The staff of Oyez Review is honored with the opportunity to foster artists of all kinds throughout the world – of the written word, canvas, and lens. We took the time to sit down and talk with one such up and coming photographer, Chicagoan Emanuel Rios, about his form and inspiration in the Windy City.
Alicia Drier, Oyez Review (OR): What are some of your favorite places to capture in Chicago?
Emanuel Rios (ER): Museum campus has one of the best views of the city year round, but the lakefront in general presents a great juxtaposition. There is a liminal nature to the lakefront that I’ve always found captivating. Otherwise, I think I have a favorite time rather than a favorite place. I love shooting at odd times in order to capture the city during its quieter moments.
I took one of my favorite quiet moment photos in NYC while I was wandering through Brooklyn late one Friday night. It was a part of Brooklyn that must have had a very concentrated Hasidic Jewish population because the streets were eerily empty and then all of the sudden there were scattered clusters of families walking past me. Within what seemed like 15 minutes they were all gone again and I was basically alone, wandering down the street. At the time I was completely confused by the experience. I probably wouldn’t have noticed this shop in the picture had I not been in such a perplexed, yet fascinated mood.
OR: What is your favorite subject to capture in your photography?
ER: I love when a subject makes me feel extremely small, so I tend to seek out views of vast expanses of land or cityscapes. I’ve spent most of my life in the city, so the stars tend to invoke that sensation too, when I get the opportunities to see them.
OR: How does Chicago compare to other subjects you have approached with your camera?
ER: Chicago offers a ton of great street photography options, though I often find myself uncomfortable photographing strangers. The “look up” opportunities are also endless in the city. Most landscapes are about look horizontally, but the city is built on so many different vertical levels that can capture your attention.
OR: How does photography work for you as a form of expression? What sort of dialogue do you hope to develop with your photos?
ER: I work a 9 to 5 desk job, so photography works as a calming escape from the mundane repetition throughout the week. I love to toss on headphones and just wander around the city without any destination in mind. In some sense I guess you could say I take the photos to remind myself to get outside more than anything else.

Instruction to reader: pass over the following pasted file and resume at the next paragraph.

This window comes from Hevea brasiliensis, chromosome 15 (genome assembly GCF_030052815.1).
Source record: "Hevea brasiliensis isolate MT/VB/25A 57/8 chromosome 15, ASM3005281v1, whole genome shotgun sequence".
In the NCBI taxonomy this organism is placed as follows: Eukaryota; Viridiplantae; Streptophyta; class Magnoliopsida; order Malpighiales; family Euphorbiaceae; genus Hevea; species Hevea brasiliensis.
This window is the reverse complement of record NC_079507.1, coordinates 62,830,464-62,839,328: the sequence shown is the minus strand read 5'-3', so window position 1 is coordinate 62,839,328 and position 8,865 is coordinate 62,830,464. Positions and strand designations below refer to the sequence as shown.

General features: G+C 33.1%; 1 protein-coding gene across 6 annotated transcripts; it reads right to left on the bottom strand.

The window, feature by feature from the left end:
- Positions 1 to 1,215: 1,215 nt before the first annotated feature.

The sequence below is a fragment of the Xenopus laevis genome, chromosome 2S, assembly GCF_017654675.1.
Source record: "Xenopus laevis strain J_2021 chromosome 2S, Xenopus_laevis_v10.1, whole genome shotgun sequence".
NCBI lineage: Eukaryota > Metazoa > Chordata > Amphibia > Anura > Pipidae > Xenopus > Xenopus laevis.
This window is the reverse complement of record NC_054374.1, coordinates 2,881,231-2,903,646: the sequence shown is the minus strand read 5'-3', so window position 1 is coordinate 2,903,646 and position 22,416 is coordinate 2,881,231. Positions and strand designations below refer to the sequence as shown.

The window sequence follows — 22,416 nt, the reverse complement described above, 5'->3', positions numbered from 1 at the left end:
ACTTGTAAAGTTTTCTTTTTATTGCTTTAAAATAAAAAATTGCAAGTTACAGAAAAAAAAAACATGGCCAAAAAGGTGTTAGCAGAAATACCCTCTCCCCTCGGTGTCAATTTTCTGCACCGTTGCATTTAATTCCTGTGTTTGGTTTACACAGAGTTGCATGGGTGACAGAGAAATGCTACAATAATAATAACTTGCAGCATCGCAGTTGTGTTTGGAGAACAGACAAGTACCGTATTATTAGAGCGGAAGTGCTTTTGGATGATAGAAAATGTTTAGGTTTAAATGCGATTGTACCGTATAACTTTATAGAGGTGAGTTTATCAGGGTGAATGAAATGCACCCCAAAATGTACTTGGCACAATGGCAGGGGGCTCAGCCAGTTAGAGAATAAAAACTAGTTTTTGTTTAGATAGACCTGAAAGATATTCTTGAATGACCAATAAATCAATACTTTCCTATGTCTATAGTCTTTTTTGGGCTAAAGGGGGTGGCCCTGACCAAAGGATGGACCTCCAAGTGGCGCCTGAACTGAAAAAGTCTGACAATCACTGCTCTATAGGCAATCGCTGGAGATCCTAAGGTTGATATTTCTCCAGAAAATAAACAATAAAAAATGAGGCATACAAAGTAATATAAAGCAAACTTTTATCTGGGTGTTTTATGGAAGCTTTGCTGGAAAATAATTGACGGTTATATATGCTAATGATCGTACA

OR: How do literature and photography connect for you?
ER: I think photography and its relationship to journalism are crucial. National Geographic sparked my interest in photography, but the photos within each article usually served as my motivation to read the contents. There is something about the visceral experience of seeing something that adds a depth difficult to reach through words.
OR: Who are your top three go-to photographers for inspiration?
ER: Ansel Adams is always my number one go to. From a technical perspective, I greatly admire everything he’s done. I sometimes feel lucky that I get to work with modern DSLR cameras, which just makes his photographs all the more impressive to me. Jimmy Chin and Paul Nicklen both photograph for National Geographic and have taken some of the most stunning photos I’ve seen. The lengths they both go to get their shots are astounding. Jimmy Chin and Paul Nicken serve as my motivation to actually get off my butt and go shoot, while Ansel Adams influences aspirations for becoming a better photographer.
OR: How did you develop an interest in photography?
ER: My family had a subscription to National Geographic when I was a kid and even before I was old enough to read the articles, I would flip through each issue just to see their pictures of far off places. I took a few photography courses in high school that focused on developing film shots, but I grew up just as things kind of transitioned over to digital. I’ve always wanted to develop my own film, but it’s a pain in the butt (for me at least), so I committed to digital photography a few years ago. You can do some amazing things with current cameras and editing software, though I try to keep most of my edits simple and capture things as they genuinely exist in the real world.
You can find more of Emanuel Rios’ work on his Instagram.